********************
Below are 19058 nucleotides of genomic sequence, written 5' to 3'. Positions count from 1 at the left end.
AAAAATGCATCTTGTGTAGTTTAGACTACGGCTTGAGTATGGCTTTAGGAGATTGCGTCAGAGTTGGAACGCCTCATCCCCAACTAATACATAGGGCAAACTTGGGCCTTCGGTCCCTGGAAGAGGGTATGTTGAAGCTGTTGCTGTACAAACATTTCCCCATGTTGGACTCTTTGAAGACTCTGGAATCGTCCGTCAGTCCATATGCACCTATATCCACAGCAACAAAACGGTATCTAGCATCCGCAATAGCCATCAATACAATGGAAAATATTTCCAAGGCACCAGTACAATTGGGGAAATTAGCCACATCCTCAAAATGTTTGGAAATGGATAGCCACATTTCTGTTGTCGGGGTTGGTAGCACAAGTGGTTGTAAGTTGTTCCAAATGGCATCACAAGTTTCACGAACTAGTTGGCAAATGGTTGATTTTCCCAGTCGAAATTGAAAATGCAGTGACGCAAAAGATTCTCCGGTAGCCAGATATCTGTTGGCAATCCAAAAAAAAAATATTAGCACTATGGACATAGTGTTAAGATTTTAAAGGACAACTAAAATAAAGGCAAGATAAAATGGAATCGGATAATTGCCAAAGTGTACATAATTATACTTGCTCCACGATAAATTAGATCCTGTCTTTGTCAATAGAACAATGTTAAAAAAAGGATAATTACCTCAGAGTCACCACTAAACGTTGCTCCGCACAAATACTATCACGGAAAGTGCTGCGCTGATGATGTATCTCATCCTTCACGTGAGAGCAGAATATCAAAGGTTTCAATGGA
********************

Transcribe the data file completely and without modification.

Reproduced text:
Below are 19058 nucleotides of genomic sequence, written 5' to 3'. Positions count from 1 at the left end.
AAAAATGCATCTTGTGTAGTTTAGACTACGGCTTGAGTATGGCTTTAGGAGATTGCGTCAGAGTTGGAACGCCTCATCCCCAACTAATACATAGGGCAAACTTGGGCCTTCGGTCCCTGGAAGAGGGTATGTTGAAGCTGTTGCTGTACAAACATTTCCCCATGTTGGACTCTTTGAAGACTCTGGAATCGTCCGTCAGTCCATATGCACCTATATCCACAGCAACAAAACGGTATCTAGCATCCGCAATAGCCATCAATACAATGGAAAATATTTCCAAGGCACCAGTACAATTGGGGAAATTAGCCACATCCTCAAAATGTTTGGAAATGGATAGCCACATTTCTGTTGTCGGGGTTGGTAGCACAAGTGGTTGTAAGTTGTTCCAAATGGCATCACAAGTTTCACGAACTAGTTGGCAAATGGTTGATTTTCCCAGTCGAAATTGAAAATGCAGTGACGCAAAAGATTCTCCGGTAGCCAGATATCTGTTGGCAATCCAAAAAAAAAATATTAGCACTATGGACATAGTGTTAAGATTTTAAAGGACAACTAAAATAAAGGCAAGATAAAATGGAATCGGATAATTGCCAAAGTGTACATAATTATACTTGCTCCACGATAAATTAGATCCTGTCTTTGTCAATAGAACAATGTTAAAAAAAGGATAATTACCTCAGAGTCACCACTAAACGTTGCTCCGCACAAATACTATCACGGAAAGTGCTGCGCTGATGATGTATCTCATCCTTCACGTGAGAGCAGAATATCAAAGGTTTCAATGGA